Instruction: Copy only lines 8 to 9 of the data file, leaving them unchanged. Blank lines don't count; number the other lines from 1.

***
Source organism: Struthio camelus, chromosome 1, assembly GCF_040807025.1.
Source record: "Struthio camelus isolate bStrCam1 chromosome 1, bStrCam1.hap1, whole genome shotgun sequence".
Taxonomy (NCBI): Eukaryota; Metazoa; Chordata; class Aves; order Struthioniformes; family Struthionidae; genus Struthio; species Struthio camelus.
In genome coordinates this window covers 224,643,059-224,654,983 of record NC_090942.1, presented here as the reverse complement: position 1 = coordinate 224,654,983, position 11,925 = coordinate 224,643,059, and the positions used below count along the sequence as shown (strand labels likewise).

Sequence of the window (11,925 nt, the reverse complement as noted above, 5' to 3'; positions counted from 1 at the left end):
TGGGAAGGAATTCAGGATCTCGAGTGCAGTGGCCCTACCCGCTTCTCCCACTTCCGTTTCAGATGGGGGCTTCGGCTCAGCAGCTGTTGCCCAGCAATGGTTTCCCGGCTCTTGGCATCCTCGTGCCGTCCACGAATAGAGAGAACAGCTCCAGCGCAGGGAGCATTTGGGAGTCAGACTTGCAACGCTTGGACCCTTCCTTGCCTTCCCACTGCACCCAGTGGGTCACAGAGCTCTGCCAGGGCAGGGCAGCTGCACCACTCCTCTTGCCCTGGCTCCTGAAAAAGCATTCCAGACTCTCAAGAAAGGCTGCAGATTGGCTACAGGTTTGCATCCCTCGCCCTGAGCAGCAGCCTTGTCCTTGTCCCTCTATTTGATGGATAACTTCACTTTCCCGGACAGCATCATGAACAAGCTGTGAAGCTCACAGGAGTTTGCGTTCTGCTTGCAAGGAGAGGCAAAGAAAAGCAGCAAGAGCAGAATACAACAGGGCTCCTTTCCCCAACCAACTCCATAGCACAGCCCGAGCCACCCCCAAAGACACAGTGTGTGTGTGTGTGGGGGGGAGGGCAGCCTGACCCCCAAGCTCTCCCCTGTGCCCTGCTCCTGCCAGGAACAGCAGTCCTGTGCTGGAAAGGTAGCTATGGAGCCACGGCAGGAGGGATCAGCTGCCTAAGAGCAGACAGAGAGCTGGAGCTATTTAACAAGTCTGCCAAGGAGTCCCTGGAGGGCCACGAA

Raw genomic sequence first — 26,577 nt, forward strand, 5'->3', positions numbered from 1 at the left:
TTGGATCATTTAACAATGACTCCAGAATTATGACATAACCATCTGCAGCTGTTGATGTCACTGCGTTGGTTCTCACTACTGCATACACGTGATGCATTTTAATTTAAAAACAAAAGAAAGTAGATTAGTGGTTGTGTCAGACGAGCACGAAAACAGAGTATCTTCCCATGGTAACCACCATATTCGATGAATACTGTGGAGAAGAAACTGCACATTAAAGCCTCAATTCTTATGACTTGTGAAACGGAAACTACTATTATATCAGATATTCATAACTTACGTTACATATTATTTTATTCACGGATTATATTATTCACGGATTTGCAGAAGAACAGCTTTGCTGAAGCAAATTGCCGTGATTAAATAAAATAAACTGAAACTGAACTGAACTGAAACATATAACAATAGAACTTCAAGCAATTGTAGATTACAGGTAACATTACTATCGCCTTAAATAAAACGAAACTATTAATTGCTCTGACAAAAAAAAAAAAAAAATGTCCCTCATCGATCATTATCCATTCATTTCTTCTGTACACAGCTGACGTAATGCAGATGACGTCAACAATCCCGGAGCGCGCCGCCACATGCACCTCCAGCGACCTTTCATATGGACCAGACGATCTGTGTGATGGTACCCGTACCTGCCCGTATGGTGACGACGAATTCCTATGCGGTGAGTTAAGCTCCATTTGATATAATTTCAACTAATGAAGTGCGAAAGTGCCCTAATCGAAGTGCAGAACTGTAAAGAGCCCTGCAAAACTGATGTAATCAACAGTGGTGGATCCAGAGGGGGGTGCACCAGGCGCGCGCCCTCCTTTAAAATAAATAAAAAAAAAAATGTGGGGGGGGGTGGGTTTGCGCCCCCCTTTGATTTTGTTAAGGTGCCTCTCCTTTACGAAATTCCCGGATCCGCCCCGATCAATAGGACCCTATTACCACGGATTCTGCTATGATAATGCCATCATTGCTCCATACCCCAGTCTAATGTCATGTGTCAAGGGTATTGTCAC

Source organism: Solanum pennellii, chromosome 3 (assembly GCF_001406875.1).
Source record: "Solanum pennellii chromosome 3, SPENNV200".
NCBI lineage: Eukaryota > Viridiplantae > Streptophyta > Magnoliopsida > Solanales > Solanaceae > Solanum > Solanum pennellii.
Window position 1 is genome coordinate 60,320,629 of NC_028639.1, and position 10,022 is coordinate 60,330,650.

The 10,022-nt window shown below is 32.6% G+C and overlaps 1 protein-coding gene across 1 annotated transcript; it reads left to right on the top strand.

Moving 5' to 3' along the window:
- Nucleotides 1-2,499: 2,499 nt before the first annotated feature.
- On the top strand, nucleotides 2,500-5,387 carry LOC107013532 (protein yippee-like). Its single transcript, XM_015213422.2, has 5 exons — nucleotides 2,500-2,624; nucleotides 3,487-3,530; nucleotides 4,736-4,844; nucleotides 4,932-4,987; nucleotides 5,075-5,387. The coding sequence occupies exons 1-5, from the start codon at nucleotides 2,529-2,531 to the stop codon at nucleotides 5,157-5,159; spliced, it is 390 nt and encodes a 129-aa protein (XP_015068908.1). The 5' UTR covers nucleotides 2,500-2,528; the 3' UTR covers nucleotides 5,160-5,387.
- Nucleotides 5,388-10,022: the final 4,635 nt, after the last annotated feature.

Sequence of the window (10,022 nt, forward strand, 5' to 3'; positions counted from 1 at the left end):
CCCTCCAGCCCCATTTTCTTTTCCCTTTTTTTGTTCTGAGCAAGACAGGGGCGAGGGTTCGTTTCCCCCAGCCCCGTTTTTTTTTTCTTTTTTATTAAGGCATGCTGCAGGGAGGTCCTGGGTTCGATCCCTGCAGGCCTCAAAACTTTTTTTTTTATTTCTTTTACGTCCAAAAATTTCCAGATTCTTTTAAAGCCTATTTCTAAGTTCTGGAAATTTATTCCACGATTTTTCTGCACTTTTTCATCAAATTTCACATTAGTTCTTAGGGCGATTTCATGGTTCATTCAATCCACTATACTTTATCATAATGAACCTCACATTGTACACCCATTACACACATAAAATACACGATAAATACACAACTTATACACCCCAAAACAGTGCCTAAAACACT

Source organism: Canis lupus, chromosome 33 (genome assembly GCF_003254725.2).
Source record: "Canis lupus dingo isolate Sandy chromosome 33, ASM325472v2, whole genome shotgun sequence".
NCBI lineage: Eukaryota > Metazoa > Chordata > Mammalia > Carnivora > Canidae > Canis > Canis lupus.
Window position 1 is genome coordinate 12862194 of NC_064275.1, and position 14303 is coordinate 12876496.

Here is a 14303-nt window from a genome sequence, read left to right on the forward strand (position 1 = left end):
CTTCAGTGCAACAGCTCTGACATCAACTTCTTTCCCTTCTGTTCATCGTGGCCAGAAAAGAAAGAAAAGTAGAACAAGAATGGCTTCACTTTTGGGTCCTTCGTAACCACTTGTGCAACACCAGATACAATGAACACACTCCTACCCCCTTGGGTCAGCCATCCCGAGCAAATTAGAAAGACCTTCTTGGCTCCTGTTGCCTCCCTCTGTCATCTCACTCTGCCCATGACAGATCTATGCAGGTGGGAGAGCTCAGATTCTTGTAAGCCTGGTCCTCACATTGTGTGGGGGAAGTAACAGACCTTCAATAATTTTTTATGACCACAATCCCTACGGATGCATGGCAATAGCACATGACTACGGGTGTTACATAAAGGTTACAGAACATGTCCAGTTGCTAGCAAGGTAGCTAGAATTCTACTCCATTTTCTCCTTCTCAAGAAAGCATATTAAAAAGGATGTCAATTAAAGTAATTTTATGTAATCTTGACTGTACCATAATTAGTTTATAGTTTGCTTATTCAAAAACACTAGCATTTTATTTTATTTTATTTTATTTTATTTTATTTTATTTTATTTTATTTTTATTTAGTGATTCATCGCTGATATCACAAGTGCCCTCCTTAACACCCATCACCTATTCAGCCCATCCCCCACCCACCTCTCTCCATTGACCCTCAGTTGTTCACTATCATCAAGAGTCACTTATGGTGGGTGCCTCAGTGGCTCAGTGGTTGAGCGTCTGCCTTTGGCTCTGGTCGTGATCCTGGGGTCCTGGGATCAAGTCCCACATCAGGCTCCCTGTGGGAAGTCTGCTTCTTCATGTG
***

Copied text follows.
TTGGATCATTTAACAATGACTCCAGAATTATGACATAACCATCTGCAGCTGTTGATGTCACTGCGTTGGTTCTCACTACTGCATACACGTGATGCATTTTAATTTAAAAACAAAAGAAAGTAGATTAGTGGTTGTGTCAGACGAGCACGAAAACAGAGTATCTTCCCATGGTAACCACCATATTCGATGAATACTGTGGAGAAGAAACTGCACATTAAAGCCTCAATTCTTATGACTTGTGAAACGGAAACTACTATTATATCAGATATTCATAACTTACGTTACATATTATTTTATTCACGGATTATATTATTCACGGATTTGCAGAAGAACAGCTTTGCTGAAGCAAATTGCCGTGATTAAATAAAATAAACTGAAACTGAACTGAACTGAAACATATAACAATAGAACTTCAAGCAATTGTAGATTACAGGTAACATTACTATCGCCTTAAATAAAACGAAACTATTAATTGCTCTGACAAAAAAAAAAAAAAAATGTCCCTCATCGATCATTATCCATTCATTTCTTCTGTACACAGCTGACGTAATGCAGATGACGTCAACAATCCCGGAGCGCGCCGCCACATGCACCTCCAGCGACCTTTCATATGGACCAGACGATCTGTGTGATGGTACCCGTACCTGCCCGTATGGTGACGACGAATTCCTATGCGGTGAGTTAAGCTCCATTTGATATAATTTCAACTAATGAAGTGCGAAAGTGCCCTAATCGAAGTGCAGAACTGTAAAGAGCCCTGCAAAACTGATGTAATCAACAGTGGTGGATCCAGAGGGGGGTGCACCAGGCGCGCGCCCTCCTTTAAAATAAATAAAAAAAAAAATGTGGGGGGGGGTGGGTTTGCGCCCCCCTTTGATTTTGTTAAGGTGCCTCTCCTTTACGAAATTCCCGGATCCGCCCCGATCAATAGGACCCTATTACCACGGATTCTGCTATGATAATGCCATCATTGCTCCATACCCCAGTCTAATGTCATGTGTCAAGGGTATTGTCAC

Source organism: Solanum pennellii, chromosome 3 (assembly GCF_001406875.1).